This blog is a review of the Pacey Performance Podcast Episode 175 – Jason Hettler.
Jason was born and raised in Michigan, and completed his degree in exercise science there. He then came out to what was at the time World Athletic Center for an internship, and was offered a position after that. They rebranded and changed the name to ALTIS (approximately August 2015).
Jason on ALTIS, it’s visibility on social media and the aims as a business.
”A big objective of ours is to professionalise amateur sport, with focus on track and field, reactionary in nature to the sport performance world. It’s all about being transparent and putting it out there and giving future generations a better idea of what high performance sport does or can look like. We are trying different avenues to reach the masses, including the foundation course, the 360 Library subscription based content, apprentice coach programme”
Jason on how you sort the signal from the noise in terms of what is the good, the bad and the ugly in terms of information on social media
”Try and find individuals who have some trends and some patterns of success, rather than one-offs. A big part of it as well is having a philosophy as a coach and a practitioner and understanding what it is that you stand for. A quote from Alexander Hamilton is, if you don’t have that philosophy then if you stand for nothing, you’ll fall for everything.”
Jason on periodisation and the philosophy at ALTIS
”We’re still trying to work through it all and see what really does periodisation means and where it fits. But for now we look at periodisation and how we operate at ALTIS through what we term a complex parallel lens. For us all that really means is that we have three major objectives on the track, and we have three major objectives in the weight room.”
- Speed Endurance
- Dynamic Effort
- Max Effort
- Repetitive Effort
”If we look at acceleration development, we’re looking at shorter reps, anywhere from 10 metres up to possibly 40 metres. Our speed work builds off of that from 60 to 90 metres, and our speed endurance will come from typically 120 metres up to 250 metres. At least that’s with the short sprinters.
We’re going to take a gradual progression from the grass and flats onto the track with spikes, with blocks, solo runs, then running next to somebody, and slowly building from there. Then as far as the weight room, our Zone 1 (Dynamic effort) use long range of motion exercises such as a clean grip snatch, which allows a lot of time to generate velocity on the bar. Our max strength Zone 3 uses compound lifts at intensities of 85% and up, higher rest, three to five minutes, lower reps anywhere from 1-5 reps typically. Then in the more work capacity type sessions it’s really limiting the rest, higher reps, 10-12 possibly, and then we’ll use a lot of unilateral work there just as an avenue to increase some time under tension. We are very particular and quite careful with the prescription on the work capacity (due to hypertrophy being contraindicated). That’s one of the zones that comes out pretty early in the year. For some individuals they may never even see that type of loading parameter but it really just comes down to an individual basis after that.”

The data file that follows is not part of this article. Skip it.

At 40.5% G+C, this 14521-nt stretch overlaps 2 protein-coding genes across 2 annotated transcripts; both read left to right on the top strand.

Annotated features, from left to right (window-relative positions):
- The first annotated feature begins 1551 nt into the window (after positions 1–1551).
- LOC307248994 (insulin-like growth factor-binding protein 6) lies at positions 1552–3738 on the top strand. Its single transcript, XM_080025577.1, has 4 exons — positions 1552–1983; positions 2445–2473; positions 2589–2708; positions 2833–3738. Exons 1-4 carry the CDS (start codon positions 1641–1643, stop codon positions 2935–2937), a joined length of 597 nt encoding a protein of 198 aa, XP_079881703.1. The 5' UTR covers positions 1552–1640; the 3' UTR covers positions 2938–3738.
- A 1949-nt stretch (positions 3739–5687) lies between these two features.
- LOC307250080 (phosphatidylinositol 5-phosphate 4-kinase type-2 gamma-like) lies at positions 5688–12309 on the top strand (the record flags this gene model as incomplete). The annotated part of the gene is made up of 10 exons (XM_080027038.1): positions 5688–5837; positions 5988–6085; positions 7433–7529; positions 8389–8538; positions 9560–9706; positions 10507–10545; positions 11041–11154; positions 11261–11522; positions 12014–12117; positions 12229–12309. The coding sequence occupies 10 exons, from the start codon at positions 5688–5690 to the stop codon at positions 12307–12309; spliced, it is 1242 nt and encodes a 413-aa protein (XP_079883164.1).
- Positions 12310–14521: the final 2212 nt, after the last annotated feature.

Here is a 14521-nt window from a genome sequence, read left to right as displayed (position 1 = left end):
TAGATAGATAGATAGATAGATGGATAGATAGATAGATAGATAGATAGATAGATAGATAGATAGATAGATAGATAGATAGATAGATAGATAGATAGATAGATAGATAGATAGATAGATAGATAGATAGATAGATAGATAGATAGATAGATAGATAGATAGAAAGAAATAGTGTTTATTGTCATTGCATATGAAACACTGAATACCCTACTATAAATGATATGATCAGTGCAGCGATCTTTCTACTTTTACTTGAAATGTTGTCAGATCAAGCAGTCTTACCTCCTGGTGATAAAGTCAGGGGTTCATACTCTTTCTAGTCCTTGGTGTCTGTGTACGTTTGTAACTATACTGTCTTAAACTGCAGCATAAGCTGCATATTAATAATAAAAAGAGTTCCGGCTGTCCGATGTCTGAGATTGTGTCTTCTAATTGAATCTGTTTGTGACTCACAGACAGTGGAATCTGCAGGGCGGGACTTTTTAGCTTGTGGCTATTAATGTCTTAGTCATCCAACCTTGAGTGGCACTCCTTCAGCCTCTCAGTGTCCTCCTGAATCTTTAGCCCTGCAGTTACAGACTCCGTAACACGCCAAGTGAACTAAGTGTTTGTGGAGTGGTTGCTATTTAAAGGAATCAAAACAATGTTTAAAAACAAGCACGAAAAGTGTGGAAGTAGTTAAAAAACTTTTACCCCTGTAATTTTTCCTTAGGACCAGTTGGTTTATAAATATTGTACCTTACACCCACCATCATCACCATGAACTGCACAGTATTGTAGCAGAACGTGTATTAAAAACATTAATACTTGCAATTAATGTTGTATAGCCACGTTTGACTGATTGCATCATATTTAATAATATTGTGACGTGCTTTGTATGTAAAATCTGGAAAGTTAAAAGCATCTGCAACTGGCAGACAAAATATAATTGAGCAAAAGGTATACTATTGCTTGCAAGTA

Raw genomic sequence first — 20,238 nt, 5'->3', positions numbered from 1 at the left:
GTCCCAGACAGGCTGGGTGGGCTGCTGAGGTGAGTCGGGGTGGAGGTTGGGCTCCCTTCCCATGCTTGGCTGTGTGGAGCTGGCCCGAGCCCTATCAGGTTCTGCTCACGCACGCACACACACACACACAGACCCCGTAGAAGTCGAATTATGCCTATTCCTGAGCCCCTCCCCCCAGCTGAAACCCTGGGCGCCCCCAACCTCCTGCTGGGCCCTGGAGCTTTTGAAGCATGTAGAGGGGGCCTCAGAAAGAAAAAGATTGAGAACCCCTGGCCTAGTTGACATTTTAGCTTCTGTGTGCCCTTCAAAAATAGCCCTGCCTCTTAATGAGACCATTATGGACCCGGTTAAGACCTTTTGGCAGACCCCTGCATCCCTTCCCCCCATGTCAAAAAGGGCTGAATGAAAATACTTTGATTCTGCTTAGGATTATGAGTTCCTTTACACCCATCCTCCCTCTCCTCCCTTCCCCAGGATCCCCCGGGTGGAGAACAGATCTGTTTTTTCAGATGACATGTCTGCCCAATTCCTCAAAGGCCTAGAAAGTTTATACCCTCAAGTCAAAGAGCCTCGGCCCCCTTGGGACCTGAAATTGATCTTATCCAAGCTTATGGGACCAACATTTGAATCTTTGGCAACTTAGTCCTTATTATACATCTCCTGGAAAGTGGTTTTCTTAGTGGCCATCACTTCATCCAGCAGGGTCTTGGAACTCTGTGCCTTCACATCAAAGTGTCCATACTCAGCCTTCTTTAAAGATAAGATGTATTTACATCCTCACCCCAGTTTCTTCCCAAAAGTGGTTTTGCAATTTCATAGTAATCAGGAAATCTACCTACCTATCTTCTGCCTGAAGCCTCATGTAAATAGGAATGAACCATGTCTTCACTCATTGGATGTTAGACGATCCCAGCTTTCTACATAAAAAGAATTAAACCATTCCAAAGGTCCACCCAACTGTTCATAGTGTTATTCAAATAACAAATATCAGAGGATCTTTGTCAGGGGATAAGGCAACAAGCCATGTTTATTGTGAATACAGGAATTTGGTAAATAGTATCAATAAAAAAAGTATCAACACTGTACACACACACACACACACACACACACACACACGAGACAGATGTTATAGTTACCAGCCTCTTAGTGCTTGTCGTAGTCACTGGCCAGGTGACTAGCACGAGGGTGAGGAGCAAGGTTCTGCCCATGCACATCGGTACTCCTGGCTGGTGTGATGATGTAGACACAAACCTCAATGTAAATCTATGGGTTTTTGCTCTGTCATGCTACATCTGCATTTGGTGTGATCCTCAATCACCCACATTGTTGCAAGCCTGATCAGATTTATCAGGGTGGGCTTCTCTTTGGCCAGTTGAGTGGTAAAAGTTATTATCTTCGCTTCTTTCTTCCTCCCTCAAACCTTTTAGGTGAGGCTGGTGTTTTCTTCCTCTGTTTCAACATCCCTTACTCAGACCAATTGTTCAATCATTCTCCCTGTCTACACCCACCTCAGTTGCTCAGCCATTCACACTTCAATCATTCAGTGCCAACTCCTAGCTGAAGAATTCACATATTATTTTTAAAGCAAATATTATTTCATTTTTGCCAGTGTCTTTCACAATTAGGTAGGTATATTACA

Jason on the common threads that run through the programme at ALTIS not dependant on the individual
”For the athletes with high training age a lot of them have pretty high strength levels. At this level for them, the big difference maker typically is not going to be the development of maximum strength, whereas a youth athlete or somebody a little bit less developed will see a lot of increase in speed and in acceleration through training that ability.
Some of the females for instance may have a little bit more of that work capacity because they’re not going to put on size quite the same way that a lot of men do. So they may have a higher density of it and/or may carry it longer throughout the training year. For most of them we’ll take max strength through the competitive season and bring that down to once every 10 or so days, just enough of a stimulus for them to feel that tension and to feel strong.
In terms of supplementary work we’ll do a lot of posterior chain work, a lot of work for the hamstrings especially. That usually starts isometrically and/or eccentrically and then progressing into what we refer to as reflexive eccentric, which are really fast, light loads, really trying to get a quick eccentric contraction out of it and in some ways trying to replicate what they’re going to experience when they’re sprinting.
The other avenue for supplementary work is a lot of the Bosch type stuff that’s coming out and being quite popular. For us, we’re still figuring out exactly where it fits within our methodology and our philosophy, but for now, it almost serves as a bridge so to speak, between the warm up that we’ll do in the weight room and the main pieces of a session. There is a lot of context and stability around the high knee or A position, I think Bosh refers to as a hip lock position. For us it’s definitely clear that there’s benefit to it and that it fits somewhere, so I think the next step is how much, and where.”
Jason on the use of Velocity Based Training (VBT) at ALTIS
”We’ve played with it a little bit with our Dynamic Effort day. From the athlete’s perspective, all we want them thinking on those days is to move the bar as fast as they can, and ideally we’re going to see some progressing of overload and it’s going to get faster each time, but we realised that’s not always the case, especially when they’re coming off track and all the different factors and variables that come into play. They may not be feeling the same that they felt the last time they did the session. And so really our programming numbers and loads are based more off a Perceived Exertion of Intensity. In addition we don’t go off a percentage of 1RM.